San Jose (CA) - Samsung claims that it has developed the industry's fastest memory for graphic chips with a bandwidth of up to 2 Gbit per second. A slightly slower memory generation has entered mass production and will enable the production of 1 GByte graphic cards.
The new memory is about 70 percent faster than the conventional 1.2 Gbit GDDR3 devices, according to Samsung. The new product is built in a 90nm process and was announced as 512 Mbit (64 MByte) chips. The maximum bandwidth of the high-speed memory, which is expected to be introduced in performance graphic cards and next-gen gaming consoles later this year, is 8 GByte per second in a 32x2 bank configuration.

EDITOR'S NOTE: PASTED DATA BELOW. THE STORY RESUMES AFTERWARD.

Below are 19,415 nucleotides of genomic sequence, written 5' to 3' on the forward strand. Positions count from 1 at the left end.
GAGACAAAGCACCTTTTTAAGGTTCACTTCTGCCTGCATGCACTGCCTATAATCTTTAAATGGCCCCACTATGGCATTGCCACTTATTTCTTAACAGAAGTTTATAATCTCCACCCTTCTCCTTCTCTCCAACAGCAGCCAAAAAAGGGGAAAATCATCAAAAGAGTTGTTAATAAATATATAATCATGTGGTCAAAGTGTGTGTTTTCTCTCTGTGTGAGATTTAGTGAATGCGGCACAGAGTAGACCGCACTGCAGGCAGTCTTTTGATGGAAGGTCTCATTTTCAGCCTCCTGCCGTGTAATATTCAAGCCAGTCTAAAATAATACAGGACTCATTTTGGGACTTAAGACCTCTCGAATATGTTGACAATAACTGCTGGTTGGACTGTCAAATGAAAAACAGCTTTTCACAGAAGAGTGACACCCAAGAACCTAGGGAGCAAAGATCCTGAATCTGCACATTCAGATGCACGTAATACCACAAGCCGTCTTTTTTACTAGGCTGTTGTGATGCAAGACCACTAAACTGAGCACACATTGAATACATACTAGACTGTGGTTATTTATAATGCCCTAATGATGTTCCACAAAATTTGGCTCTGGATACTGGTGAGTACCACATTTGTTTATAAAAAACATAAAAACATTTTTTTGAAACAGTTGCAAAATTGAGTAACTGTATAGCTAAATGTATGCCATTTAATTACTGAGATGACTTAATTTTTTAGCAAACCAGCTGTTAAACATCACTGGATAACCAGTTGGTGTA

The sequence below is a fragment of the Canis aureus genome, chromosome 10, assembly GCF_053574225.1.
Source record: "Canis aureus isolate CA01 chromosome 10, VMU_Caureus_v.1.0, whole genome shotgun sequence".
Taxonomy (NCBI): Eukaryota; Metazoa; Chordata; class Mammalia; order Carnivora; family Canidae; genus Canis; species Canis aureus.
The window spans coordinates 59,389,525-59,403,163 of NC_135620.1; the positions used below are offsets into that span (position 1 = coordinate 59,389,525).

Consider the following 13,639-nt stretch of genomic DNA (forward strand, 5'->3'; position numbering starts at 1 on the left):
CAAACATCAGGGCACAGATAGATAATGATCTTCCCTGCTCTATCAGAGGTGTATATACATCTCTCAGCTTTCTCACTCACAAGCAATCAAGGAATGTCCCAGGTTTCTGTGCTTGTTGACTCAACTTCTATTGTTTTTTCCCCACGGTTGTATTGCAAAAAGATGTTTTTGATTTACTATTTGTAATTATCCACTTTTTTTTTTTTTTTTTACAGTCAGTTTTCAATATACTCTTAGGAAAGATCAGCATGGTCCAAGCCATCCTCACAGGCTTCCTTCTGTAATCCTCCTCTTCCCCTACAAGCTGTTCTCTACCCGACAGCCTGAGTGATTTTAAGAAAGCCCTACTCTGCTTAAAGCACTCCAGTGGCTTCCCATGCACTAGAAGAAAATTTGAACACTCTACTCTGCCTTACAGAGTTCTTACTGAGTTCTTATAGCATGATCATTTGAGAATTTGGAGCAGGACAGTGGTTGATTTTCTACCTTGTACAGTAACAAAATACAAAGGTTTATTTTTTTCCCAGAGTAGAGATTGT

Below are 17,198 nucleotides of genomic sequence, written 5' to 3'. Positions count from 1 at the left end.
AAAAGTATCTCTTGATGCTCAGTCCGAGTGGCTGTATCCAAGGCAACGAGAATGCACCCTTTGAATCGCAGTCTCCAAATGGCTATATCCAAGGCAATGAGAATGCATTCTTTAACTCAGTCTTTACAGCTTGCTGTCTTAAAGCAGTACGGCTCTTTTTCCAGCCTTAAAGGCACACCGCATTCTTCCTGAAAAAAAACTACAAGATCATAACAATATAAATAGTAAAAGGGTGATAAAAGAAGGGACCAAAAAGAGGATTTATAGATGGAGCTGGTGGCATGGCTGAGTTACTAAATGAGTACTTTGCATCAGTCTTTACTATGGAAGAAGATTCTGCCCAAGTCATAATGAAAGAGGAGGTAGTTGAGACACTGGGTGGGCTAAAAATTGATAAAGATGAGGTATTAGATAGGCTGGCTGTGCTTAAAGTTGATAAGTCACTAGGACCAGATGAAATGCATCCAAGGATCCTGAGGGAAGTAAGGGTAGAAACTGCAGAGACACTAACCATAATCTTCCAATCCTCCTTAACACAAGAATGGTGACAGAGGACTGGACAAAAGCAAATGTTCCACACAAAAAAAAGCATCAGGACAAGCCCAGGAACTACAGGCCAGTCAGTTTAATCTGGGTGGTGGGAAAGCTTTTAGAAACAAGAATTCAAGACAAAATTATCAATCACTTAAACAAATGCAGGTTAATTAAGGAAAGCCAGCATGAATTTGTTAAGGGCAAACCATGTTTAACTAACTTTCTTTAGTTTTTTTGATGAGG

While gamers will have to wait for the 2 Gbit memory, Samsung said that it has mass production of its 1.6 Gbit 512 Mbit GDDR3, which was announced in December 2004. The memory will allow card manufacturer to create high-end boards with a maximum density of 1 GByte by combining 16 monolithic 512 Mbit GDDR3s together, Samsung said.
1.6 Gbit 90nm 512 Mbit GDDR3 DRAMs are available now in volume production worldwide, Samsung said.
Infineon made a similar announcement in April, when the company said it had developed new memories for graphics cards. Infineon plans to begin the mass production of 512 Mbit GDDR3 chips in the second half of this year, according to a statement.